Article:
This movie is an takes an interesting perspective of an event we have almost all gone through- high school graduation.  I suppose for those that transition from high school to college, the event is not quite as dramatic, but for those who go straight from high school to “real life”, the problems of finding a job and an apartment can be a very big deal.  I guess in college I never really took my jobs or locations seriously because I knew it was all transient, and after college was when “real” decisions started being made about careers and “home”.  But for me, that’s one of the reasons I could never make a final decision, and I’ll be holding down those same kind of transient jobs til I die.

I signed up to take a Mensa test to find out if I am still a genius or not.  I think if I would have taken the test fresh out of high school, I probably would have scored very well.  But if I fail miserably now, or even end up with some sort of mediocre 130 IQ then I won’t feel so bad about having done nothing with my life.  But if I come up with something 145 or higher I don’t know what I’d do… maybe it will inspire me to go back to college and get a real degree in some field I can make a difference in.  Or maybe I’ll just feel more depressed about the whole thing.

Anyhow, back to the movie.  Being a “weird” person, I can kind of relate to the girls at the beginning, but their sarcastic attitude about “normal” people grated on me.  I suppose when I was younger I might have been the same way, and I do recall wondering how people work 9-5 jobs every day and go to bars and go home and sleep, and that is their life. I wondered if they ever wondered about the universe, the hypotheticals of time travel and the afterlife, or if they blindly followed like sheep the things that were read to them.  But really, it’s not so bad to be normal.  They have thoughts, they have desires, they can be good people or bad people.  And even if you never conquered a continent or wrote an epic novel, your achievements will be completely obliterated in the next big crush the same way that all of Da Vinci’s will.  We all matter equally and infinitely naught.

I love watching characters develop and change through movies.  And seeing friends drift apart is a painful thing, horribly painful for every one of us who has lived it.  And you know some moments come where you say “Call me”, but you really don’t expect that person to call you and you know you’ll never see each other again, but there is really nothing else to say.  It hurts though, because for one person to share a part of your life you will never live again is a bond that never gets broken in your mind, but yet you know in your current life you wouldn’t have anything in common.

The one part of this movie I couldn’t bear to watch was Steve Buscemi having sex with Thora Birch.  I thank the filmmakers that it wasn’t a very graphic scene, but still, I don’t want to picture them having sex in my mind either.  I really respect Steve Buscemi as an actor, but I don’t want him having sex in any more movies.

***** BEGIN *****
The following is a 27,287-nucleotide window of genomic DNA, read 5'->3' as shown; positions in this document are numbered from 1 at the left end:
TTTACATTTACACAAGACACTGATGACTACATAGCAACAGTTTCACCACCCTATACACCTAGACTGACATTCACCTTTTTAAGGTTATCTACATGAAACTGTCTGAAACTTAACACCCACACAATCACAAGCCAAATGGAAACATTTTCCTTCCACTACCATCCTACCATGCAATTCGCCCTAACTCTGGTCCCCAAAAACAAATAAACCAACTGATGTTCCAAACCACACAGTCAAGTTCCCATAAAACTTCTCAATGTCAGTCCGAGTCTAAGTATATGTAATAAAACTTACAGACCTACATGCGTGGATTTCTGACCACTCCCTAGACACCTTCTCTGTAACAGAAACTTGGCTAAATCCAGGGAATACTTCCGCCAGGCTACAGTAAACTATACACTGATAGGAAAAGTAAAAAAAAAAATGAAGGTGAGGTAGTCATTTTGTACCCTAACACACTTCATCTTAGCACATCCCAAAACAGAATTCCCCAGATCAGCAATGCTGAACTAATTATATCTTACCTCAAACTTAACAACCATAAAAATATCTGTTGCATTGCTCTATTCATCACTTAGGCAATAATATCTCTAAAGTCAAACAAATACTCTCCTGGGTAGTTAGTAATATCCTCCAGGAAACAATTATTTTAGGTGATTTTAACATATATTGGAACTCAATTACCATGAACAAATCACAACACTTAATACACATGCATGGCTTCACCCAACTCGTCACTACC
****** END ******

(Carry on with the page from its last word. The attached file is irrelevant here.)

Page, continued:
The end was open to interpretation I guess, because it’s not possible for a real bus to have picked up Enid at that stop.  Kind of confusing, since it didn’t seem that the rest of the movie used many metaphors like that.  I suppose it could have meant she was committing suicide, since through have the movie my living room was filled with shouts of “EMO!  SLASHWRISTS!”  Or it could have been some sort of symbolic journey into adulthood.  Or maybe she really did just go someplace and never look back.

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By Dawn’s Early Light

July 25, 2007

For a made for TV movie, this film is excellent.  The cast is some of the best film and TV stars from the 70’s and 80’s, and the story was really well done.  While watching it I was strangely reminded of “Night of the Living Dead”, because it aroused the same thoughts of “Wow, what if that really happened?”

Rebecca De Mornay was really great in this movie, and I wish I could still see her in more recent films.   But I wonder about the character she was playing, a career military woman with a pacifist conscience?  I can understand how some younger kids in the military, maybe just there for college money, would refuse to follow orders in a war situation.  But it just didn’t seem right to me that someone who commits their life to the military would suddenly question what’s right and wrong when put in the position they’ve trained their entire life for.  But I probably have just no clue at all what being in the military is really like, and I don’t think any movie could make me more aware of the situation.  I just know I could never submit myself.

James Earl Jones is another actor I wish I saw more of.  I suppose he’s getting on in years now, and there aren’t a whole lot of roles for older people in movies.  But still, he has a presence like is rarely seen.  I bet if he ran for president, he would win.

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Big Night

July 19, 2007

I really love food movies. Tampopo is one of my favorites, Chocolat and Like Water for Chocolate are both great, and even Woman on Top was really fun to watch, just for all the food prep scenes. I was thinking I would love Big Night as well, but unfortunately the only really interesting food scene was making that Timpano, which lasted about 2 minutes. The rest of the movie was a tedious character study of 2 brothers who are trying to revive their restaurant with one very important dinner.

One of my biggest problems was the cinematography. The scene where Secondo and Pasquale are talking with a lamp between them was probably supposed to symbolize something, but 99% of moviegoers want to just watch the movie without having to think about why the filmmaker does things like that. Besides, it just drives home the fact that it is a movie and not real life, because we don’t need to sit around thinking what lamps symbolize every time we see one.

Minnie Driver must have seen herself in the mirror sometime during the movie because she threw up in a shrubbery.  (Ouch, that was mean!  Why am I such a horrible bitch?)

I think I may have liked this movie more if I was an Italian growing up on the east coast during the 50s. But I’m not so I didn’t.